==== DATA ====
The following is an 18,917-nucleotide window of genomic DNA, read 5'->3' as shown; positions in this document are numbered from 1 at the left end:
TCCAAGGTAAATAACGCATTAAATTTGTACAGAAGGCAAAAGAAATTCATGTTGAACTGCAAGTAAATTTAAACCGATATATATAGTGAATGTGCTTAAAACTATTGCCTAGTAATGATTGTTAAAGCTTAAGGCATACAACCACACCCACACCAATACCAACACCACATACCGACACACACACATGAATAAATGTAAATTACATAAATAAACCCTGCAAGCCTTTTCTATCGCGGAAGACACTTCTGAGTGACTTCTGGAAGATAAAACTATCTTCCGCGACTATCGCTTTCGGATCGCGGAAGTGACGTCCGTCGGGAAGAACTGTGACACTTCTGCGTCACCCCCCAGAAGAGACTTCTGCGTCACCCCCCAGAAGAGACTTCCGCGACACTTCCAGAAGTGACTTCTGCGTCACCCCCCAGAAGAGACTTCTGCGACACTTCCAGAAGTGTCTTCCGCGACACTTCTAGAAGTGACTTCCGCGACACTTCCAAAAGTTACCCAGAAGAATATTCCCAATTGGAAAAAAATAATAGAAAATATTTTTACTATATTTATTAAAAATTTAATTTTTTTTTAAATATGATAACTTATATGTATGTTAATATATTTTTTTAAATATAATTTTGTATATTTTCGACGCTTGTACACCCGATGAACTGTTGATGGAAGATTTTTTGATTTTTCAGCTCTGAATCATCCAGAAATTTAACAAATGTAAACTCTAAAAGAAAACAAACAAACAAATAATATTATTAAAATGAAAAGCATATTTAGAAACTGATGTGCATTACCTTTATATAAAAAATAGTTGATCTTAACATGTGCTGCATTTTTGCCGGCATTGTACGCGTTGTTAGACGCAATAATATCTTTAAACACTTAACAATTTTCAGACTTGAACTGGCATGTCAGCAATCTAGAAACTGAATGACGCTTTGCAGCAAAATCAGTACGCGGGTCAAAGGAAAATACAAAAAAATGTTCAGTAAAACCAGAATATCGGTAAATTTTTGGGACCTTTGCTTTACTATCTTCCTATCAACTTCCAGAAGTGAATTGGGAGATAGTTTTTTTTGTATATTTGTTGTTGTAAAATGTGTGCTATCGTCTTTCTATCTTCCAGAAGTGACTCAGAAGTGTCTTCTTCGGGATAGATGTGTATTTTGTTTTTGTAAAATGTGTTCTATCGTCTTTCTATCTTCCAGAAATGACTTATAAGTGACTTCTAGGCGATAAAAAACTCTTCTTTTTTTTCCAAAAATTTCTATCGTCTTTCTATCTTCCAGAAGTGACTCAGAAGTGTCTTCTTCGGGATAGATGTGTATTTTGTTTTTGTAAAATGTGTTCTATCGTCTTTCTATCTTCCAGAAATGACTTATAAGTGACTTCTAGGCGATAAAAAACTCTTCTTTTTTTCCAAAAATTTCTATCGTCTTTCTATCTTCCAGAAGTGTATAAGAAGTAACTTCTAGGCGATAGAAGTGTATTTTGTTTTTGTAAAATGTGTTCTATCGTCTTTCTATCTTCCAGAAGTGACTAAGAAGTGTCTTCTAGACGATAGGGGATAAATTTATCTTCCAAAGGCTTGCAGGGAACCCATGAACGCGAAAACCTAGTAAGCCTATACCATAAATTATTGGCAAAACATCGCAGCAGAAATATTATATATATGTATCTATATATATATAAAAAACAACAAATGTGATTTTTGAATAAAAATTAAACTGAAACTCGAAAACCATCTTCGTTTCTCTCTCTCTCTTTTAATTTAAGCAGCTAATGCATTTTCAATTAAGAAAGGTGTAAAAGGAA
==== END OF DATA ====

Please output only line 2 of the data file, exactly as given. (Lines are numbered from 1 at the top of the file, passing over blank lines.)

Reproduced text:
TCCAAGGTAAATAACGCATTAAATTTGTACAGAAGGCAAAAGAAATTCATGTTGAACTGCAAGTAAATTTAAACCGATATATATAGTGAATGTGCTTAAAACTATTGCCTAGTAATGATTGTTAAAGCTTAAGGCATACAACCACACCCACACCAATACCAACACCACATACCGACACACACACATGAATAAATGTAAATTACATAAATAAACCCTGCAAGCCTTTTCTATCGCGGAAGACACTTCTGAGTGACTTCTGGAAGATAAAACTATCTTCCGCGACTATCGCTTTCGGATCGCGGAAGTGACGTCCGTCGGGAAGAACTGTGACACTTCTGCGTCACCCCCCAGAAGAGACTTCTGCGTCACCCCCCAGAAGAGACTTCCGCGACACTTCCAGAAGTGACTTCTGCGTCACCCCCCAGAAGAGACTTCTGCGACACTTCCAGAAGTGTCTTCCGCGACACTTCTAGAAGTGACTTCCGCGACACTTCCAAAAGTTACCCAGAAGAATATTCCCAATTGGAAAAAAATAATAGAAAATATTTTTACTATATTTATTAAAAATTTAATTTTTTTTTAAATATGATAACTTATATGTATGTTAATATATTTTTTTAAATATAATTTTGTATATTTTCGACGCTTGTACACCCGATGAACTGTTGATGGAAGATTTTTTGATTTTTCAGCTCTGAATCATCCAGAAATTTAACAAATGTAAACTCTAAAAGAAAACAAACAAACAAATAATATTATTAAAATGAAAAGCATATTTAGAAACTGATGTGCATTACCTTTATATAAAAAATAGTTGATCTTAACATGTGCTGCATTTTTGCCGGCATTGTACGCGTTGTTAGACGCAATAATATCTTTAAACACTTAACAATTTTCAGACTTGAACTGGCATGTCAGCAATCTAGAAACTGAATGACGCTTTGCAGCAAAATCAGTACGCGGGTCAAAGGAAAATACAAAAAAATGTTCAGTAAAACCAGAATATCGGTAAATTTTTGGGACCTTTGCTTTACTATCTTCCTATCAACTTCCAGAAGTGAATTGGGAGATAGTTTTTTTTGTATATTTGTTGTTGTAAAATGTGTGCTATCGTCTTTCTATCTTCCAGAAGTGACTCAGAAGTGTCTTCTTCGGGATAGATGTGTATTTTGTTTTTGTAAAATGTGTTCTATCGTCTTTCTATCTTCCAGAAATGACTTATAAGTGACTTCTAGGCGATAAAAAACTCTTCTTTTTTTTCCAAAAATTTCTATCGTCTTTCTATCTTCCAGAAGTGACTCAGAAGTGTCTTCTTCGGGATAGATGTGTATTTTGTTTTTGTAAAATGTGTTCTATCGTCTTTCTATCTTCCAGAAATGACTTATAAGTGACTTCTAGGCGATAAAAAACTCTTCTTTTTTTCCAAAAATTTCTATCGTCTTTCTATCTTCCAGAAGTGTATAAGAAGTAACTTCTAGGCGATAGAAGTGTATTTTGTTTTTGTAAAATGTGTTCTATCGTCTTTCTATCTTCCAGAAGTGACTAAGAAGTGTCTTCTAGACGATAGGGGATAAATTTATCTTCCAAAGGCTTGCAGGGAACCCATGAACGCGAAAACCTAGTAAGCCTATACCATAAATTATTGGCAAAACATCGCAGCAGAAATATTATATATATGTATCTATATATATATAAAAAACAACAAATGTGATTTTTGAATAAAAATTAAACTGAAACTCGAAAACCATCTTCGTTTCTCTCTCTCTCTTTTAATTTAAGCAGCTAATGCATTTTCAATTAAGAAAGGTGTAAAAGGAA